The recall of Takata airbags and inflators has been one of the biggest stories in the auto industry in the last decade. The basis of the issue was the unstable inflator propellant affected by hot and wet climates, which could cause the airbag to explode and spray occupants of the vehicle with potentially lethal metal shards. Starting in November 2015, it seemed that every few months another recall was announced, or there was an update of a previous recall.
The final chapter?
We now start 2020 with what could be the final Takata chapter from an agreement between Takata and the National Highway Traffic Safety Administration (NHTSA). It includes 10 million Takata airbags installed in vehicles made by 14 manufacturers. The wrinkle this time is:
- The recall addresses airbags and inflators previously installed as part of earlier recalls.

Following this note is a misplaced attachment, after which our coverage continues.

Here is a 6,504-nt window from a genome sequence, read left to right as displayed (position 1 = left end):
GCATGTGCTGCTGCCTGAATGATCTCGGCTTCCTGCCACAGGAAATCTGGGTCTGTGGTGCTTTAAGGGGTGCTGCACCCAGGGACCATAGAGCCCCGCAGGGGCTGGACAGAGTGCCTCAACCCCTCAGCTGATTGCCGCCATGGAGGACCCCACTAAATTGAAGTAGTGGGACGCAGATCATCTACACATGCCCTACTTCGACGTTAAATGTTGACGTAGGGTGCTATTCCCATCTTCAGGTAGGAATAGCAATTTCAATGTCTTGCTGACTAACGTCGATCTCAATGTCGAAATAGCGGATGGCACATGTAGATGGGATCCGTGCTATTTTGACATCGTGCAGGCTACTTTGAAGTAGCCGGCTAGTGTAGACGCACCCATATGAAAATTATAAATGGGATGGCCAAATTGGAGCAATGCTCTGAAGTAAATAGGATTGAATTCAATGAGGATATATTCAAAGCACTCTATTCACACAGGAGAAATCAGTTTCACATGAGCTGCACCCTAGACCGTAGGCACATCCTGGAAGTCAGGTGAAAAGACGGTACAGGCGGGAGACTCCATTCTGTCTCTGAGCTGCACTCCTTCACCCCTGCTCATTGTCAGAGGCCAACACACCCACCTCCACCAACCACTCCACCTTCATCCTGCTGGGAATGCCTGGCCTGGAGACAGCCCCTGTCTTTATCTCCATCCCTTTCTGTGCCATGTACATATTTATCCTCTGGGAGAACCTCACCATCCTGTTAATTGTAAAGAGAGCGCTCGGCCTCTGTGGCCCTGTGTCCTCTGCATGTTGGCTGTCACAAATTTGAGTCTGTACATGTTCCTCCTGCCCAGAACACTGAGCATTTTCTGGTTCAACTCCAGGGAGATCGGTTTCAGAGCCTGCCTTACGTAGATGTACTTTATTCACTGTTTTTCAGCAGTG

- It also addresses vehicles where work was not done, despite being recalled.
- There is a 1% likelihood that the inflators would explode, which amounts to 100,000 vehicles.
The manufacturers involved in the recall are Audi, BMW, Honda, Daimler (vans), Fiat Chrysler Automobiles (FCA), Ferrari, Ford, General Motors, Mazda, Mitsubishi, Nissan, Subaru, Toyota, and Volkswagen. Concerned car owners can check the NHTSA’s Takata recall page.
Manufacturers need to notify owners
Technically speaking, these effected vehicles were already recalled in 2015, so there is no new recall by the NHTSA. Nevertheless, manufacturers are obligated to determine which vehicles are still dangerous to drivers. They are then to issue their own recall notifications.
Those who fail to do so or claim that work is not pressing because the climate is not hot and wet could be held accountable by the courts. Owners with questions or concerns about repairs may wish to contact an attorney with experience handling Lemon law issues here in California.